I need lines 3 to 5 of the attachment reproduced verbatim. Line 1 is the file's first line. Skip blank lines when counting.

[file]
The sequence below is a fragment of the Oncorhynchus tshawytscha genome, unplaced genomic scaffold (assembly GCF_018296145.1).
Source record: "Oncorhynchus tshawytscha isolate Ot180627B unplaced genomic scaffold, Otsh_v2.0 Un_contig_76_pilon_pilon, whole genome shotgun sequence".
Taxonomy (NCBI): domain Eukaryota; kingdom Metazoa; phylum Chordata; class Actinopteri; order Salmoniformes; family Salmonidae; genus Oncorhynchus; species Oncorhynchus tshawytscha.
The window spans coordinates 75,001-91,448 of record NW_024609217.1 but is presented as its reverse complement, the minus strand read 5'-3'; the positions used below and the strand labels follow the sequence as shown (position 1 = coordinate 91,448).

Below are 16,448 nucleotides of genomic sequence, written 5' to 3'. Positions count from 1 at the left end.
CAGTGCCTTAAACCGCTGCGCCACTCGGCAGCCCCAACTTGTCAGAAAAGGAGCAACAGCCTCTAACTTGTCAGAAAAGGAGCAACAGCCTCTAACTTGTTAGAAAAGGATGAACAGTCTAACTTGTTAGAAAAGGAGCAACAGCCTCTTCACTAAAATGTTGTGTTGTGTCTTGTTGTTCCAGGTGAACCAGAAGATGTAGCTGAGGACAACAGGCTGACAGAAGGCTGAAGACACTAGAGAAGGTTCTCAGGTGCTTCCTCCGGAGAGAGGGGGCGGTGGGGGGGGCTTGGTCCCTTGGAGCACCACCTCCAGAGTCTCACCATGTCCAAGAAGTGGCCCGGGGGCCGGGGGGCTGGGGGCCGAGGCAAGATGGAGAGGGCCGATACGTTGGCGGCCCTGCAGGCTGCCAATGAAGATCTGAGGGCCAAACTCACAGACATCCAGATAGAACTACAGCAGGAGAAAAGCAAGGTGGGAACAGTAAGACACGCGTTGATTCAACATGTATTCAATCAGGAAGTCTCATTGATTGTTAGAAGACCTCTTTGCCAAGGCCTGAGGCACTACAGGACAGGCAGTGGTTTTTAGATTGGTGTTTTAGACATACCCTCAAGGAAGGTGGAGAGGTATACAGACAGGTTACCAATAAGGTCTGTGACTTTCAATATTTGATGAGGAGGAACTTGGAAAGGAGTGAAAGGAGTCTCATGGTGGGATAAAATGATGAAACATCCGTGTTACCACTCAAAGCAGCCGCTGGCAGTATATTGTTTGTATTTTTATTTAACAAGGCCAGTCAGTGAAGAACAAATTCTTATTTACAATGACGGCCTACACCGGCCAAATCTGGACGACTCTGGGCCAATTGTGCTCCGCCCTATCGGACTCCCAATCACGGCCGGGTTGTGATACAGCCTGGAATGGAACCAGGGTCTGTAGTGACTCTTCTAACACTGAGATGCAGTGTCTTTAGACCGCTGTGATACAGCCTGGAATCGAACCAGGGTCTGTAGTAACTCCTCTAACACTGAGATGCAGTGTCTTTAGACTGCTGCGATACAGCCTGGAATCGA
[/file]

Taxonomy (NCBI): domain Eukaryota; kingdom Metazoa; phylum Chordata; class Actinopteri; order Salmoniformes; family Salmonidae; genus Oncorhynchus; species Oncorhynchus tshawytscha.
The window spans coordinates 75,001-91,448 of record NW_024609217.1 but is presented as its reverse complement, the minus strand read 5'-3'; the positions used below and the strand labels follow the sequence as shown (position 1 = coordinate 91,448).

Below are 16,448 nucleotides of genomic sequence, written 5' to 3'. Positions count from 1 at the left end.